Symbolic Politics of Georgia and Azerbaijan in Russia: Two Research Cases

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Abstract


One of the most actively discussed topics in modern political science is symbolic politics. This topic looks especially relevant in relation to the former Soviet republics, which are actively operating within the framework of the symbolic component of politics. Based on an interdisciplinary approach to the study of symbolic politics, the article analyzes two cases related to the symbolic politics of the two republics of the post-Soviet space - Georgia and Azerbaijan, respectively. The first case refers to an attempt by the leadership of the Georgian Orthodox Church to obtain permission from the Russian Orthodox Church and the Russian authorities to transfer the ashes of Georgian kings Vakhtang VI and Teymuraz II from Astrakhan to Tbilisi. The second case studies the circumstances of the construction of a monument in Dagestan near Agachaul to Turkish soldiers who died here in 1918 during the Civil war. The two cases presented in the article are interesting primarily because they allow us to see the methods of symbolic politics using concrete examples. In both cases, the actors were not state structures, but religious, social, and scientific organizations. The main method of the actors was to organize a commemorative campaign, around which an information campaign was then built, with the aim of replicating a certain interpretation of historical events. At the same time, cases differ from each other in the degree of openness and scale of actions of actors. In the first case regarding the transfer of the ashes of Georgian tsars, the Georgian side directly addressed both the leadership of the Russian Orthodox Church and the leadership of Russia. At the same time, the actions undertaken by the Georgian side were not successful. In the second case, the Azerbaijani side actively used the local commemorative campaign, initiated by local communities in Dagestan, to launch an appropriate wide information campaign. A comparison of cases leads to the conclusion that the success of a symbolic policy does not depend on the scale of the actions taken.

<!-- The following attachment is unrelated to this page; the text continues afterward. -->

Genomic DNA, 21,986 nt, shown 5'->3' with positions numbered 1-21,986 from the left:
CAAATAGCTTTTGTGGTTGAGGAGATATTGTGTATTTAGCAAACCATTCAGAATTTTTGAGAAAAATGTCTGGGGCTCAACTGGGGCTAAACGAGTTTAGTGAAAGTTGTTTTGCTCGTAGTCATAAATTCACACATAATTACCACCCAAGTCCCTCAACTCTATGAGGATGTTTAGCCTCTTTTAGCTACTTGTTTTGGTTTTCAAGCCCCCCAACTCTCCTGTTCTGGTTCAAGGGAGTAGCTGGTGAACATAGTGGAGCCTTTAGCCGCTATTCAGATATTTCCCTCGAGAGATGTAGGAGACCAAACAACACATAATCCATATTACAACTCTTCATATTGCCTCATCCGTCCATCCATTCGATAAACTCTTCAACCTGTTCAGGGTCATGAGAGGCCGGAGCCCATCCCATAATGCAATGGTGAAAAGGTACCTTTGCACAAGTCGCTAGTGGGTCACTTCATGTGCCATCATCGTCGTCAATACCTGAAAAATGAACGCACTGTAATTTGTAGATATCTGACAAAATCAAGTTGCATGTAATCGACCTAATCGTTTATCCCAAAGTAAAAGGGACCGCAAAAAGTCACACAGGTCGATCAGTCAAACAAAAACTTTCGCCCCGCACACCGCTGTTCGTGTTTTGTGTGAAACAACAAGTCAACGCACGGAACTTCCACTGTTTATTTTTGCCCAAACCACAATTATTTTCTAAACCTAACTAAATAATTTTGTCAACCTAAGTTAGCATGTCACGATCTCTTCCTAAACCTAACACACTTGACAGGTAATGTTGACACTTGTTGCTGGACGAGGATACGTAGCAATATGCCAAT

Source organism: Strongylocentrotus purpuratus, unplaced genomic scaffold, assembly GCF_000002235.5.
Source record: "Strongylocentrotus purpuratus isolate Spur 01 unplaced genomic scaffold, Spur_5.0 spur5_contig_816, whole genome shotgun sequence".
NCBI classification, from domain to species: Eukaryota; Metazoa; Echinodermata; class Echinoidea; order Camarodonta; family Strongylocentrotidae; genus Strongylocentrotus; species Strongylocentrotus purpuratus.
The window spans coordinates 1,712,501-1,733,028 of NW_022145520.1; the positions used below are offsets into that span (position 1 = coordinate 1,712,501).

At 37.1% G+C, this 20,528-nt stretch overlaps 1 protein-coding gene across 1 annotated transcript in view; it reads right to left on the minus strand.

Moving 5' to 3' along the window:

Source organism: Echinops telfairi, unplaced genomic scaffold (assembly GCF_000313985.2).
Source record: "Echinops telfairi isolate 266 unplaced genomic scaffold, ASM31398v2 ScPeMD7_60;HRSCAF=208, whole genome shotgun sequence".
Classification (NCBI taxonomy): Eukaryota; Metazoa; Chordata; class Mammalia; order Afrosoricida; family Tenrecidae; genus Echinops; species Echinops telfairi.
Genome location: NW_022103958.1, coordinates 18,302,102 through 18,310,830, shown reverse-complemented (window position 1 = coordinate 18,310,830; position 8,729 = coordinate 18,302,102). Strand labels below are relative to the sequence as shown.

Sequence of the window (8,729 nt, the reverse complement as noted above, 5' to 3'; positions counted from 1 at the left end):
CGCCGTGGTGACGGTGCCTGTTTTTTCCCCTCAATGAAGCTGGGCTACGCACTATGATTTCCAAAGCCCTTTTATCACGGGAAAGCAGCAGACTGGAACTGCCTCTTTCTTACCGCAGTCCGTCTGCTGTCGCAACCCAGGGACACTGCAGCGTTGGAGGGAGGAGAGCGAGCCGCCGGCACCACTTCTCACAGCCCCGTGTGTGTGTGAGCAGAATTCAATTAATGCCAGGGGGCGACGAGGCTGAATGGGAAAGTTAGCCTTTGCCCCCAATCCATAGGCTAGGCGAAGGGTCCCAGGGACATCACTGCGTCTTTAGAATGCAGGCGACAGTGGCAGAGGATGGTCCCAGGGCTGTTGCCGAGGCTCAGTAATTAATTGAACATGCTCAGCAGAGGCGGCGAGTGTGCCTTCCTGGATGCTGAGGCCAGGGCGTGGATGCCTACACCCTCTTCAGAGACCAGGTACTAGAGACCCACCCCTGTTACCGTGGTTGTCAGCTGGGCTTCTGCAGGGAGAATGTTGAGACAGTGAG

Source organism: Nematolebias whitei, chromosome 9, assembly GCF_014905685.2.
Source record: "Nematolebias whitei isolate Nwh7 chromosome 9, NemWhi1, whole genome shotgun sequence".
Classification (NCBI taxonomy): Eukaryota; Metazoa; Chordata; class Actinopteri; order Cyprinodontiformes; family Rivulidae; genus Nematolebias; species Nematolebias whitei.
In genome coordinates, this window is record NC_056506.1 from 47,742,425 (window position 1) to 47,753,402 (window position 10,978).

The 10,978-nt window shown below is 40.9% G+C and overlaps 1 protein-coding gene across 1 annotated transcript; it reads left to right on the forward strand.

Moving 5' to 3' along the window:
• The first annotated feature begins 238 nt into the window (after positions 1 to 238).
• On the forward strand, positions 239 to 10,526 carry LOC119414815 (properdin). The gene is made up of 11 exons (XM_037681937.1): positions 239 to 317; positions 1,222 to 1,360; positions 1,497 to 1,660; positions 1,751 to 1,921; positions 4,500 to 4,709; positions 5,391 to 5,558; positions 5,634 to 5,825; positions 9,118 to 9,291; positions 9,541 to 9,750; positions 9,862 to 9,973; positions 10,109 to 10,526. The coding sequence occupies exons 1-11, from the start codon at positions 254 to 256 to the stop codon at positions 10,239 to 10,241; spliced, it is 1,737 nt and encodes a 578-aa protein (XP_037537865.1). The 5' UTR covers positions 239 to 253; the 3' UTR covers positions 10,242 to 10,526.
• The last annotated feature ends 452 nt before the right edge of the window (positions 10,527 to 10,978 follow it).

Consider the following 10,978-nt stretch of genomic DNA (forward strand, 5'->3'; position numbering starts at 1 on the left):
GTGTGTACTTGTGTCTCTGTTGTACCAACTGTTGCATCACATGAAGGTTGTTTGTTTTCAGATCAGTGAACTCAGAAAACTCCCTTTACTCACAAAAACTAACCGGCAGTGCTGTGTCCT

About the authors

Mikhail Alekseevich Volkhonsky

MGIMO University

Author for correspondence.
Email: VolhonskyMA@yandex.ru
Moscow, Russian Federation

PhD in History, Senior Research Fellow, Center for Caucasus Problems and Regional Security

Akhmet Aminovich Yarlykapov

MGIMO University

Email: itbal@mail.ru
Moscow, Russian Federation

PhD in History, Senior Research Fellow, Center for Caucasus Problems and Regional Security

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